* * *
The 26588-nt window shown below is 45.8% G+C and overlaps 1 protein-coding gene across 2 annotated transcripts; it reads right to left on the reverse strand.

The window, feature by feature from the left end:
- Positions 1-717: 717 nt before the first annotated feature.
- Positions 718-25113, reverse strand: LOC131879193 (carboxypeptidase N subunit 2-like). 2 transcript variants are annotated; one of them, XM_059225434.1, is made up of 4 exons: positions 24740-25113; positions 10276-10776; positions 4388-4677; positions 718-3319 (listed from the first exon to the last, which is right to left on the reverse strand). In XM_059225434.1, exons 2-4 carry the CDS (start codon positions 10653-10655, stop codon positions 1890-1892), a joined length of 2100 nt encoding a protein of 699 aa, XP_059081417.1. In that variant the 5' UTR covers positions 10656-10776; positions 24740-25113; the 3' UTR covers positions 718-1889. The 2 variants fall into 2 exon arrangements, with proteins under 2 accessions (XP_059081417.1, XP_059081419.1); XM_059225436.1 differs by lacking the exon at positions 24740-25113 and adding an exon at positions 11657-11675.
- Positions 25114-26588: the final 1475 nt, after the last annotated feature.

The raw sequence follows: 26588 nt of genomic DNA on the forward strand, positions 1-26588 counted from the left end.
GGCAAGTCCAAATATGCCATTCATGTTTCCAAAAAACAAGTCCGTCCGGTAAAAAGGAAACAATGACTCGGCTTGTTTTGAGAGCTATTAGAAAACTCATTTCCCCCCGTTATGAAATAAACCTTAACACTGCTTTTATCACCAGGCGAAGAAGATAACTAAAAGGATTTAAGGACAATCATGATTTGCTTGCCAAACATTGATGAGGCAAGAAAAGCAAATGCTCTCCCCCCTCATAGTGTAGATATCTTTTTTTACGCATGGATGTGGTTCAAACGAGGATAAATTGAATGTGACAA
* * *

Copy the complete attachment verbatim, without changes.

The 26588-nt window shown below is 45.8% G+C and overlaps 1 protein-coding gene across 2 annotated transcripts; it reads right to left on the reverse strand.

The window, feature by feature from the left end:
- Positions 1-717: 717 nt before the first annotated feature.
- Positions 718-25113, reverse strand: LOC131879193 (carboxypeptidase N subunit 2-like). 2 transcript variants are annotated; one of them, XM_059225434.1, is made up of 4 exons: positions 24740-25113; positions 10276-10776; positions 4388-4677; positions 718-3319 (listed from the first exon to the last, which is right to left on the reverse strand). In XM_059225434.1, exons 2-4 carry the CDS (start codon positions 10653-10655, stop codon positions 1890-1892), a joined length of 2100 nt encoding a protein of 699 aa, XP_059081417.1. In that variant the 5' UTR covers positions 10656-10776; positions 24740-25113; the 3' UTR covers positions 718-1889. The 2 variants fall into 2 exon arrangements, with proteins under 2 accessions (XP_059081417.1, XP_059081419.1); XM_059225436.1 differs by lacking the exon at positions 24740-25113 and adding an exon at positions 11657-11675.
- Positions 25114-26588: the final 1475 nt, after the last annotated feature.

The raw sequence follows: 26588 nt of genomic DNA on the forward strand, positions 1-26588 counted from the left end.
GGCAAGTCCAAATATGCCATTCATGTTTCCAAAAAACAAGTCCGTCCGGTAAAAAGGAAACAATGACTCGGCTTGTTTTGAGAGCTATTAGAAAACTCATTTCCCCCCGTTATGAAATAAACCTTAACACTGCTTTTATCACCAGGCGAAGAAGATAACTAAAAGGATTTAAGGACAATCATGATTTGCTTGCCAAACATTGATGAGGCAAGAAAAGCAAATGCTCTCCCCCCTCATAGTGTAGATATCTTTTTTTACGCATGGATGTGGTTCAAACGAGGATAAATTGAATGTGACAA